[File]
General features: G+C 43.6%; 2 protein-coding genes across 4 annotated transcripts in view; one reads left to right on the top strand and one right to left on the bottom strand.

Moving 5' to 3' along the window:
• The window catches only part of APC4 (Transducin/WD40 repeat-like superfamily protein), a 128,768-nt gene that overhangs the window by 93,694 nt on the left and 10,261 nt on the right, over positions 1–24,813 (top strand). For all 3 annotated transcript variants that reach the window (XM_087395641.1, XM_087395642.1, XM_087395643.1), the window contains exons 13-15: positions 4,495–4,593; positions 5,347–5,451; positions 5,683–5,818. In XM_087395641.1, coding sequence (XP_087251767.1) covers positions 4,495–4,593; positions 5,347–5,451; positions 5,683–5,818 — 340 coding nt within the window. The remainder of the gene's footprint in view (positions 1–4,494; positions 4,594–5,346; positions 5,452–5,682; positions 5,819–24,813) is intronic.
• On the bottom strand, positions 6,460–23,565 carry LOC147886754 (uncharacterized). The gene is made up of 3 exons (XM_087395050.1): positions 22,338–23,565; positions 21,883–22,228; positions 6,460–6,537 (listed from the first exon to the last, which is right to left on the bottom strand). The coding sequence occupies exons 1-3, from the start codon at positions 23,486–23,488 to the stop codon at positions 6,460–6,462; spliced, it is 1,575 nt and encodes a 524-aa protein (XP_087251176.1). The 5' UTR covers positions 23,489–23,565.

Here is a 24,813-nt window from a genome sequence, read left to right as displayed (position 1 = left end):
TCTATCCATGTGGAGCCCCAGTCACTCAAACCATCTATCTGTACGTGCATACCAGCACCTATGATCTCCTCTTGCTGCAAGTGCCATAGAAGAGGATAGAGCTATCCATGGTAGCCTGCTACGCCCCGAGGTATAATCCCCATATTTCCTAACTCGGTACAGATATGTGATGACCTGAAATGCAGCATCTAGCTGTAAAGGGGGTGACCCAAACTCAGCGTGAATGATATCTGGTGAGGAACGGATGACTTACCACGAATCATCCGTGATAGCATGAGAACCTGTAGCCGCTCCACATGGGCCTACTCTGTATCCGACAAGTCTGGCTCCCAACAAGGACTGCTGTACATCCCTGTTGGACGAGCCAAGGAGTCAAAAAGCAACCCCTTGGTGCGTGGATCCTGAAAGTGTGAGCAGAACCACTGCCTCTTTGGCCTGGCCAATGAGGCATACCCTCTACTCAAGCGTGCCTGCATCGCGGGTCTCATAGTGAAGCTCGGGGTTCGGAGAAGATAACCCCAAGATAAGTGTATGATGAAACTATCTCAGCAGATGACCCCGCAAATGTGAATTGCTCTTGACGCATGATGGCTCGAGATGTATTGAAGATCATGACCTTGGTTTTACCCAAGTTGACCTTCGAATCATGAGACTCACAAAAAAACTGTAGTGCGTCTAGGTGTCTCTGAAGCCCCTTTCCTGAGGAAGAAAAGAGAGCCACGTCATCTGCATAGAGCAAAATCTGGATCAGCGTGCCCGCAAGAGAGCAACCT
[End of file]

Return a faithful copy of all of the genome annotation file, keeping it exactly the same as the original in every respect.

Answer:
General features: G+C 43.6%; 2 protein-coding genes across 4 annotated transcripts in view; one reads left to right on the top strand and one right to left on the bottom strand.

Moving 5' to 3' along the window:
• The window catches only part of APC4 (Transducin/WD40 repeat-like superfamily protein), a 128,768-nt gene that overhangs the window by 93,694 nt on the left and 10,261 nt on the right, over positions 1–24,813 (top strand). For all 3 annotated transcript variants that reach the window (XM_087395641.1, XM_087395642.1, XM_087395643.1), the window contains exons 13-15: positions 4,495–4,593; positions 5,347–5,451; positions 5,683–5,818. In XM_087395641.1, coding sequence (XP_087251767.1) covers positions 4,495–4,593; positions 5,347–5,451; positions 5,683–5,818 — 340 coding nt within the window. The remainder of the gene's footprint in view (positions 1–4,494; positions 4,594–5,346; positions 5,452–5,682; positions 5,819–24,813) is intronic.
• On the bottom strand, positions 6,460–23,565 carry LOC147886754 (uncharacterized). The gene is made up of 3 exons (XM_087395050.1): positions 22,338–23,565; positions 21,883–22,228; positions 6,460–6,537 (listed from the first exon to the last, which is right to left on the bottom strand). The coding sequence occupies exons 1-3, from the start codon at positions 23,486–23,488 to the stop codon at positions 6,460–6,462; spliced, it is 1,575 nt and encodes a 524-aa protein (XP_087251176.1). The 5' UTR covers positions 23,489–23,565.

Here is a 24,813-nt window from a genome sequence, read left to right as displayed (position 1 = left end):
TCTATCCATGTGGAGCCCCAGTCACTCAAACCATCTATCTGTACGTGCATACCAGCACCTATGATCTCCTCTTGCTGCAAGTGCCATAGAAGAGGATAGAGCTATCCATGGTAGCCTGCTACGCCCCGAGGTATAATCCCCATATTTCCTAACTCGGTACAGATATGTGATGACCTGAAATGCAGCATCTAGCTGTAAAGGGGGTGACCCAAACTCAGCGTGAATGATATCTGGTGAGGAACGGATGACTTACCACGAATCATCCGTGATAGCATGAGAACCTGTAGCCGCTCCACATGGGCCTACTCTGTATCCGACAAGTCTGGCTCCCAACAAGGACTGCTGTACATCCCTGTTGGACGAGCCAAGGAGTCAAAAAGCAACCCCTTGGTGCGTGGATCCTGAAAGTGTGAGCAGAACCACTGCCTCTTTGGCCTGGCCAATGAGGCATACCCTCTACTCAAGCGTGCCTGCATCGCGGGTCTCATAGTGAAGCTCGGGGTTCGGAGAAGATAACCCCAAGATAAGTGTATGATGAAACTATCTCAGCAGATGACCCCGCAAATGTGAATTGCTCTTGACGCATGATGGCTCGAGATGTATTGAAGATCATGACCTTGGTTTTACCCAAGTTGACCTTCGAATCATGAGACTCACAAAAAAACTGTAGTGCGTCTAGGTGTCTCTGAAGCCCCTTTCCTGAGGAAGAAAAGAGAGCCACGTCATCTGCATAGAGCAAAATCTGGATCAGCGTGCCCGCAAGAGAGCAACCT